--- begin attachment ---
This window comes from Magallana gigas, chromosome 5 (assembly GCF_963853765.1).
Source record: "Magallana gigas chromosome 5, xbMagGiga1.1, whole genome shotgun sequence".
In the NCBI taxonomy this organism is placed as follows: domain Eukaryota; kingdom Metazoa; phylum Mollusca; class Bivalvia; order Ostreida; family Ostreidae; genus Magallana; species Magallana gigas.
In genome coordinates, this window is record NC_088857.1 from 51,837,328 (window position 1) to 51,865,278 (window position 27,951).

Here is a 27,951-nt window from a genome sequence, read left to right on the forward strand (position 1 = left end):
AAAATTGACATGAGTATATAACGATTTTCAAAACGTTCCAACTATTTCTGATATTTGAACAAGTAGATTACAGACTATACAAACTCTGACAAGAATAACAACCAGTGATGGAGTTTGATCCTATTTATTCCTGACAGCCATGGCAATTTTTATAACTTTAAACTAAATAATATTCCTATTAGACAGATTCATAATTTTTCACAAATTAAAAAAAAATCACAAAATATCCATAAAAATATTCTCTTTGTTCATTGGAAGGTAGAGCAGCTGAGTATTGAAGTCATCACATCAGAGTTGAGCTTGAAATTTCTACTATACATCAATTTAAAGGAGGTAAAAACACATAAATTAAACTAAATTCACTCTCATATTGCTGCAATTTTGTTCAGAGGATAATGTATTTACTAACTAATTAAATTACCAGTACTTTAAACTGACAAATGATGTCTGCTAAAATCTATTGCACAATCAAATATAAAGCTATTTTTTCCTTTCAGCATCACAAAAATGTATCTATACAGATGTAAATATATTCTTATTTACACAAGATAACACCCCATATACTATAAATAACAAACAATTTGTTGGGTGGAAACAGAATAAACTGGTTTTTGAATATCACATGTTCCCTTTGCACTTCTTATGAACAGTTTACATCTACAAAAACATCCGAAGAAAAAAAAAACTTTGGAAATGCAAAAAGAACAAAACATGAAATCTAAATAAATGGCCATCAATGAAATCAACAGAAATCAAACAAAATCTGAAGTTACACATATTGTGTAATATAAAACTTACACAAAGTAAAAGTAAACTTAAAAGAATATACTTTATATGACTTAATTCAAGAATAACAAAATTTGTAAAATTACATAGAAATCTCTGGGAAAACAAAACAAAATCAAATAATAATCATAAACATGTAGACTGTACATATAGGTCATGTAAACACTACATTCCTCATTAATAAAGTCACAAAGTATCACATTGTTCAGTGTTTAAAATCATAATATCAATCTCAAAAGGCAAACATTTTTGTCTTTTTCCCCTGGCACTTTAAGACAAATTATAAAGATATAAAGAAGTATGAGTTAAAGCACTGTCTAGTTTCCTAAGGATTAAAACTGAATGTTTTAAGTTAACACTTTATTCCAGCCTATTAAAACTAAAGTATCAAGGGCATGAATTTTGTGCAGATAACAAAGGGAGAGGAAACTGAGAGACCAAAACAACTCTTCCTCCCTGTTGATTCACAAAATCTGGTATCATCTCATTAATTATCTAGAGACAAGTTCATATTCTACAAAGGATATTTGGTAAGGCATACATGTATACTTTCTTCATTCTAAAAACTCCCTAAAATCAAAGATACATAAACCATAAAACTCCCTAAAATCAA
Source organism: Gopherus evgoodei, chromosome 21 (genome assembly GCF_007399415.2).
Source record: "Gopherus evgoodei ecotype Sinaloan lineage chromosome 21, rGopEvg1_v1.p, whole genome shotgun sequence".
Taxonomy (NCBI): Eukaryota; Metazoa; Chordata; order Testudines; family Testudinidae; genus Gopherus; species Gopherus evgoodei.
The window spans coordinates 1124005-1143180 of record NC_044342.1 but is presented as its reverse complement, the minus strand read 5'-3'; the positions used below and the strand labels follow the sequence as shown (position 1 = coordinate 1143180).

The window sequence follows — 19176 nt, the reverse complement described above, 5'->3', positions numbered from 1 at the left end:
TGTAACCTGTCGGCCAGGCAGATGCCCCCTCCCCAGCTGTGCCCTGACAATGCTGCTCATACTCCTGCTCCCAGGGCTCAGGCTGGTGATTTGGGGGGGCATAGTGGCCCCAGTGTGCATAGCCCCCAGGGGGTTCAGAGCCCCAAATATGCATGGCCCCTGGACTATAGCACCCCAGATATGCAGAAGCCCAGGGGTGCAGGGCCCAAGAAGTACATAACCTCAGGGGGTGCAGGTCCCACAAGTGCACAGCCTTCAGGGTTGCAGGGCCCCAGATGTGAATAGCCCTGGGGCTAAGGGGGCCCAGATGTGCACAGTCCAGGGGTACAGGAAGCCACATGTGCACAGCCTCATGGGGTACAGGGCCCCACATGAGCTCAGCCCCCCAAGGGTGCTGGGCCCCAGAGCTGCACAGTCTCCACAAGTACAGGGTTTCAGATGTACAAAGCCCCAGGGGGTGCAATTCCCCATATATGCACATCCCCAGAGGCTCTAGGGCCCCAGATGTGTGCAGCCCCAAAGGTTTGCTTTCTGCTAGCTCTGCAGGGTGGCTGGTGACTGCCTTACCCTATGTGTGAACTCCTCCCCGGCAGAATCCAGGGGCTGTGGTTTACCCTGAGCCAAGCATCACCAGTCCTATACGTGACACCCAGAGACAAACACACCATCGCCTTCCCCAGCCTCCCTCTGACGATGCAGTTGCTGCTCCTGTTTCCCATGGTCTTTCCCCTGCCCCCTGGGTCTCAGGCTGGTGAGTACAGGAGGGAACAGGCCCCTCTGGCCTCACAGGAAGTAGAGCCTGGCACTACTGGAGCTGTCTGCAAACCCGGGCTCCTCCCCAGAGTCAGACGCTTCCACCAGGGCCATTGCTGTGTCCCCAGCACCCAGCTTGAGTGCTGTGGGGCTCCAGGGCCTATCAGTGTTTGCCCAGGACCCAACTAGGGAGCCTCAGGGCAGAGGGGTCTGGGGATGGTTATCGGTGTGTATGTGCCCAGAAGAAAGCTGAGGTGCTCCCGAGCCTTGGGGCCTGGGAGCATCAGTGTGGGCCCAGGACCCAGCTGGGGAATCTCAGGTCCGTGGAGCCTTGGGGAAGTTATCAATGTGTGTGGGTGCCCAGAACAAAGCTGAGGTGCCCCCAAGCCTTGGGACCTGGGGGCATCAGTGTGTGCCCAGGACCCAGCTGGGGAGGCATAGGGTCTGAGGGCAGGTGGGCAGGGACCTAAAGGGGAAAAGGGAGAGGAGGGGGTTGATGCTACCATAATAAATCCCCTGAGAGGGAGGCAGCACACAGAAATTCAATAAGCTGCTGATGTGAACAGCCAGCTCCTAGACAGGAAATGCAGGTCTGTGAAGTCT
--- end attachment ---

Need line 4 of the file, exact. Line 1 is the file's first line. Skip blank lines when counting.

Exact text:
In genome coordinates, this window is record NC_088857.1 from 51,837,328 (window position 1) to 51,865,278 (window position 27,951).